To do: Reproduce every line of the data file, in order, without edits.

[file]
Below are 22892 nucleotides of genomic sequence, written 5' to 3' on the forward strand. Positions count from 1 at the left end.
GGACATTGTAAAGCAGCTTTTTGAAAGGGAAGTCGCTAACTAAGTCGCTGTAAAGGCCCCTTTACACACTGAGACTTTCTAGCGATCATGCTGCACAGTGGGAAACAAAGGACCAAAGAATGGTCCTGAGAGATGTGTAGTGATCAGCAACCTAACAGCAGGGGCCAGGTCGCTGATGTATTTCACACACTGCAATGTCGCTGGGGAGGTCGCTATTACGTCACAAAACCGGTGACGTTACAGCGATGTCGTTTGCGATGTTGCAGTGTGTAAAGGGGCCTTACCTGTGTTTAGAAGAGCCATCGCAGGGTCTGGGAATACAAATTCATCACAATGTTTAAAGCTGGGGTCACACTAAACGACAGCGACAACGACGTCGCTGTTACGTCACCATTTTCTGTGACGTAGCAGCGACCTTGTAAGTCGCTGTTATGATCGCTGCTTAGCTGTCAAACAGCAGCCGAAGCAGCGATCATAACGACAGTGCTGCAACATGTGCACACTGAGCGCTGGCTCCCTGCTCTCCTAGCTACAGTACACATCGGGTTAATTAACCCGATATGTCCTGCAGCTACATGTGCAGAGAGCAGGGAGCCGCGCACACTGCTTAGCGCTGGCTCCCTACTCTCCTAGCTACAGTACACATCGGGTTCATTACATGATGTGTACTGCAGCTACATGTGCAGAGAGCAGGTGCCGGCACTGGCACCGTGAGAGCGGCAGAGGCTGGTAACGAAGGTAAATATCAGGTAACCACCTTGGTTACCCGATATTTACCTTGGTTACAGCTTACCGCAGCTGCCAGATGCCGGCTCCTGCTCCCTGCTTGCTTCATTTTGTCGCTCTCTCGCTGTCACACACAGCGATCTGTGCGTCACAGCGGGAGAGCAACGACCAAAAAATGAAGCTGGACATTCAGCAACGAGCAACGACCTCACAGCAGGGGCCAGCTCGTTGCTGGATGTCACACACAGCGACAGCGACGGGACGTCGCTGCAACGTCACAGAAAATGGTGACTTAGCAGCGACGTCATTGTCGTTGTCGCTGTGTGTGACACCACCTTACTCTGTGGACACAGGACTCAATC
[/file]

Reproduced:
Below are 22892 nucleotides of genomic sequence, written 5' to 3' on the forward strand. Positions count from 1 at the left end.
GGACATTGTAAAGCAGCTTTTTGAAAGGGAAGTCGCTAACTAAGTCGCTGTAAAGGCCCCTTTACACACTGAGACTTTCTAGCGATCATGCTGCACAGTGGGAAACAAAGGACCAAAGAATGGTCCTGAGAGATGTGTAGTGATCAGCAACCTAACAGCAGGGGCCAGGTCGCTGATGTATTTCACACACTGCAATGTCGCTGGGGAGGTCGCTATTACGTCACAAAACCGGTGACGTTACAGCGATGTCGTTTGCGATGTTGCAGTGTGTAAAGGGGCCTTACCTGTGTTTAGAAGAGCCATCGCAGGGTCTGGGAATACAAATTCATCACAATGTTTAAAGCTGGGGTCACACTAAACGACAGCGACAACGACGTCGCTGTTACGTCACCATTTTCTGTGACGTAGCAGCGACCTTGTAAGTCGCTGTTATGATCGCTGCTTAGCTGTCAAACAGCAGCCGAAGCAGCGATCATAACGACAGTGCTGCAACATGTGCACACTGAGCGCTGGCTCCCTGCTCTCCTAGCTACAGTACACATCGGGTTAATTAACCCGATATGTCCTGCAGCTACATGTGCAGAGAGCAGGGAGCCGCGCACACTGCTTAGCGCTGGCTCCCTACTCTCCTAGCTACAGTACACATCGGGTTCATTACATGATGTGTACTGCAGCTACATGTGCAGAGAGCAGGTGCCGGCACTGGCACCGTGAGAGCGGCAGAGGCTGGTAACGAAGGTAAATATCAGGTAACCACCTTGGTTACCCGATATTTACCTTGGTTACAGCTTACCGCAGCTGCCAGATGCCGGCTCCTGCTCCCTGCTTGCTTCATTTTGTCGCTCTCTCGCTGTCACACACAGCGATCTGTGCGTCACAGCGGGAGAGCAACGACCAAAAAATGAAGCTGGACATTCAGCAACGAGCAACGACCTCACAGCAGGGGCCAGCTCGTTGCTGGATGTCACACACAGCGACAGCGACGGGACGTCGCTGCAACGTCACAGAAAATGGTGACTTAGCAGCGACGTCATTGTCGTTGTCGCTGTGTGTGACACCACCTTACTCTGTGGACACAGGACTCAATC